Further pledges on industry-funded alcohol education in schools; moves on cards to work more closely with local authorities in problem areas.
Plans by Portman Group for industry pledge limiting portion size on high-strength alcohol still under negotiation.
Mondelez followed the lead of Mars in announcing a calorie cap on bars. It will no longer make or sell single-serve confectionery over 250 cals in UK from the end of 2015.
Tesco said it had cut two billion calories from its juices, following the one billion calories removed in 2012.
Britvic slashed 2.2 billion calories from kids’ drinks market by stopping selling full-sugar Fruit Shoot in GB.
Aldi first retailer to launch ready meals with a green colour code for all front-of-pack nutritional components.
Asda: nine tonnes of sugar removed from condiments and table sauces
Burton’s: reformulation across brands such as Jammie Dodgers resulting in national reduction of 700,000 cals per day for its customers in 2013.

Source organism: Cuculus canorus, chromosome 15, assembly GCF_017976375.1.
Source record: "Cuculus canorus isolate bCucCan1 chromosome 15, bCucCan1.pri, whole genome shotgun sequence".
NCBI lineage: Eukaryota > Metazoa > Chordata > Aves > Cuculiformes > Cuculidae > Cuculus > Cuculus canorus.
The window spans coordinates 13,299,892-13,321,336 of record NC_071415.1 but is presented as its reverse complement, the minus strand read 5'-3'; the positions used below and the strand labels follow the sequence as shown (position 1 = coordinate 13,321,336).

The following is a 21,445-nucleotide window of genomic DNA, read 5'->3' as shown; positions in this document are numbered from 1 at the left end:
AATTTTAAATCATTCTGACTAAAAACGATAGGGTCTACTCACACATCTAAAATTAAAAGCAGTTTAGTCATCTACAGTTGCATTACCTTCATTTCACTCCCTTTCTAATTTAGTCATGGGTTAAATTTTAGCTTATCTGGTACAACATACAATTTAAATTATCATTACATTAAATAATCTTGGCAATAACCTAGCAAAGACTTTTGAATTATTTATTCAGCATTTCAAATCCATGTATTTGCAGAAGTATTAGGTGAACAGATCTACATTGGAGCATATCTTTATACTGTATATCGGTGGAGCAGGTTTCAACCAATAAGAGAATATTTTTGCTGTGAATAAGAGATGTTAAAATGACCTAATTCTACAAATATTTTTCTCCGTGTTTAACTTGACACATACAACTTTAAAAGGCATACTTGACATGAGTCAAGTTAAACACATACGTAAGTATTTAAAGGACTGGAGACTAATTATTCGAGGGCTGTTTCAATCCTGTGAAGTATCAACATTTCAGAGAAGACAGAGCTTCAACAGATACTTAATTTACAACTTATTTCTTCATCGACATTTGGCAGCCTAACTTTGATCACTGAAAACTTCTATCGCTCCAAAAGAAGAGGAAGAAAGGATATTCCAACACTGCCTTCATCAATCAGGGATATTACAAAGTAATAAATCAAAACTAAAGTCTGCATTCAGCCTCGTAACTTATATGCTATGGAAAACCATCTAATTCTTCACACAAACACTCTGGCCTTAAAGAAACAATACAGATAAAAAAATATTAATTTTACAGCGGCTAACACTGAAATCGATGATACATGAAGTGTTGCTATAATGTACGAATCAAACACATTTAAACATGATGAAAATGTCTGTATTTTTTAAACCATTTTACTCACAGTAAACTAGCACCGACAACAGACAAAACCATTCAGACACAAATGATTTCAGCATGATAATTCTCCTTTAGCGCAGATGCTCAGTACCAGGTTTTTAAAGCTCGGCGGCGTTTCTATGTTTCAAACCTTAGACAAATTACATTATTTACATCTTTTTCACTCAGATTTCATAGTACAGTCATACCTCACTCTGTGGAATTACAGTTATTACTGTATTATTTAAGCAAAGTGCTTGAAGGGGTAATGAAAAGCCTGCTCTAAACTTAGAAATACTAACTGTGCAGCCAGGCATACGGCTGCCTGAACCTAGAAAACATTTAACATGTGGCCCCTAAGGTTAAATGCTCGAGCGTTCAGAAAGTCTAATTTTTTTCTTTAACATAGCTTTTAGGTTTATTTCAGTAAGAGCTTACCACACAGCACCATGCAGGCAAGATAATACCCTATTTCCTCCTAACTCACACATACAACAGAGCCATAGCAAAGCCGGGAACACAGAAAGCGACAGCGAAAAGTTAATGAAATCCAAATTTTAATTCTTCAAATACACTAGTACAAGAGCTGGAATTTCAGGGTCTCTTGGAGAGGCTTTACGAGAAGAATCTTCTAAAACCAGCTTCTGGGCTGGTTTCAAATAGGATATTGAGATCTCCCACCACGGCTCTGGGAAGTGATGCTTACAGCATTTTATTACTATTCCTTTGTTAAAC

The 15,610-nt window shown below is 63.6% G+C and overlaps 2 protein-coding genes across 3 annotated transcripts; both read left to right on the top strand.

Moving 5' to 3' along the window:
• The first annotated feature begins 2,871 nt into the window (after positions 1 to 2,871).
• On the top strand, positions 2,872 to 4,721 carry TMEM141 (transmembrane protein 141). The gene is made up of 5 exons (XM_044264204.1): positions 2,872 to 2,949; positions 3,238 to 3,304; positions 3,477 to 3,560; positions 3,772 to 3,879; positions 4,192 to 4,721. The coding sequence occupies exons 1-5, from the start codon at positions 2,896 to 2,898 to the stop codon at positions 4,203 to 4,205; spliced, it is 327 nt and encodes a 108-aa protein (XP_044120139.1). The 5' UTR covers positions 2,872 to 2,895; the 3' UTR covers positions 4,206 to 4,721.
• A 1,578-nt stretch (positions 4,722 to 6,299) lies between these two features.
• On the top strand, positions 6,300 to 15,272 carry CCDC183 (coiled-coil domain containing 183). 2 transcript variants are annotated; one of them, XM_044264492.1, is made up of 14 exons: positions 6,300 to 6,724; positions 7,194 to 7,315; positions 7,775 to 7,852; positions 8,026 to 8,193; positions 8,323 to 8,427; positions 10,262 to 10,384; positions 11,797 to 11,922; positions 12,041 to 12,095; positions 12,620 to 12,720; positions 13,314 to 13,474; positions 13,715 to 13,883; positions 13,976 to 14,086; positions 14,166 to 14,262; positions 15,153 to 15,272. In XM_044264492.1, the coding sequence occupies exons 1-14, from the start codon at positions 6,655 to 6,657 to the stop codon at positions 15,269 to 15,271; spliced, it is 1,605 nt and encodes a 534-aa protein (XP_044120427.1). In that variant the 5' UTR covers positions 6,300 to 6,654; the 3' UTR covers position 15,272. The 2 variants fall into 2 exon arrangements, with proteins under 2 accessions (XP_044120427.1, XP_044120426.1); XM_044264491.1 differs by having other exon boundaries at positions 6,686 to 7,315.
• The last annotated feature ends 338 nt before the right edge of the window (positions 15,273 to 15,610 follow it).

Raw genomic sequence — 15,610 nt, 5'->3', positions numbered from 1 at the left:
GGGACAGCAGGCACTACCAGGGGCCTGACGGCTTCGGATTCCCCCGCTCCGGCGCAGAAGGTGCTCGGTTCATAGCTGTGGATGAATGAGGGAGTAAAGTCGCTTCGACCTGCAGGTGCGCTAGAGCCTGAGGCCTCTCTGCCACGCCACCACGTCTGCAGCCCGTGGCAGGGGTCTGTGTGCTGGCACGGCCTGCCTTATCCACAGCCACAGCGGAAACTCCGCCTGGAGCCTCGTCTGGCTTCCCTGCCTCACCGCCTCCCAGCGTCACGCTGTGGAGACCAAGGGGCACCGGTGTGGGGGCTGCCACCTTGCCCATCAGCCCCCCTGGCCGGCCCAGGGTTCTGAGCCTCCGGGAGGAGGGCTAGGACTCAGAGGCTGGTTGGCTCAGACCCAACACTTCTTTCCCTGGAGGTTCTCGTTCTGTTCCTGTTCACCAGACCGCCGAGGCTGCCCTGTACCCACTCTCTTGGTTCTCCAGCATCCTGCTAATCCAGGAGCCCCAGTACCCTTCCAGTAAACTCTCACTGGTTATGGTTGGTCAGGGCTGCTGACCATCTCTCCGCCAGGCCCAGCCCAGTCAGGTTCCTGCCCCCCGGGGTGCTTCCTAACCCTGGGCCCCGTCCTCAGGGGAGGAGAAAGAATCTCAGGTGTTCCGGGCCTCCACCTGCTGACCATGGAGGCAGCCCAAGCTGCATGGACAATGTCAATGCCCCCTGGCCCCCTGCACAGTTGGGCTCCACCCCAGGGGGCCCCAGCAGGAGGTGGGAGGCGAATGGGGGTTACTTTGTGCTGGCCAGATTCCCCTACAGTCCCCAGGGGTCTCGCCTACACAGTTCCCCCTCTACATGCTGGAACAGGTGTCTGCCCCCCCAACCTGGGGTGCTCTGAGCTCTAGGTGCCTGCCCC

Coca-Cola - introduced a new slimline 250ml format can of Coca-Cola widely available across Coca-Cola, Diet Coke and Coca-Cola Zero brands.
Dairy Crest - core range of Frij (chocolate, banana and strawberry) reformulated to have less than 5% added sugar - 24 fewer calories per bottle.
Just five companies so far backing DH’s new salt reduction targets for 2017 including McCain Foods and Weetabix, although more in talks to sign up.
Others are still struggling to hit their 2012 targets and several companies said further developments would depend on technological breakthroughs or competition factors out of their hands.
M&S said there were “considerable food safety challenges” around further salt reduction for cooked and uncooked meats.
Aldi said it was hamstrung by its business model, which meant it was “commercially difficult” for it to reduce salt content independently.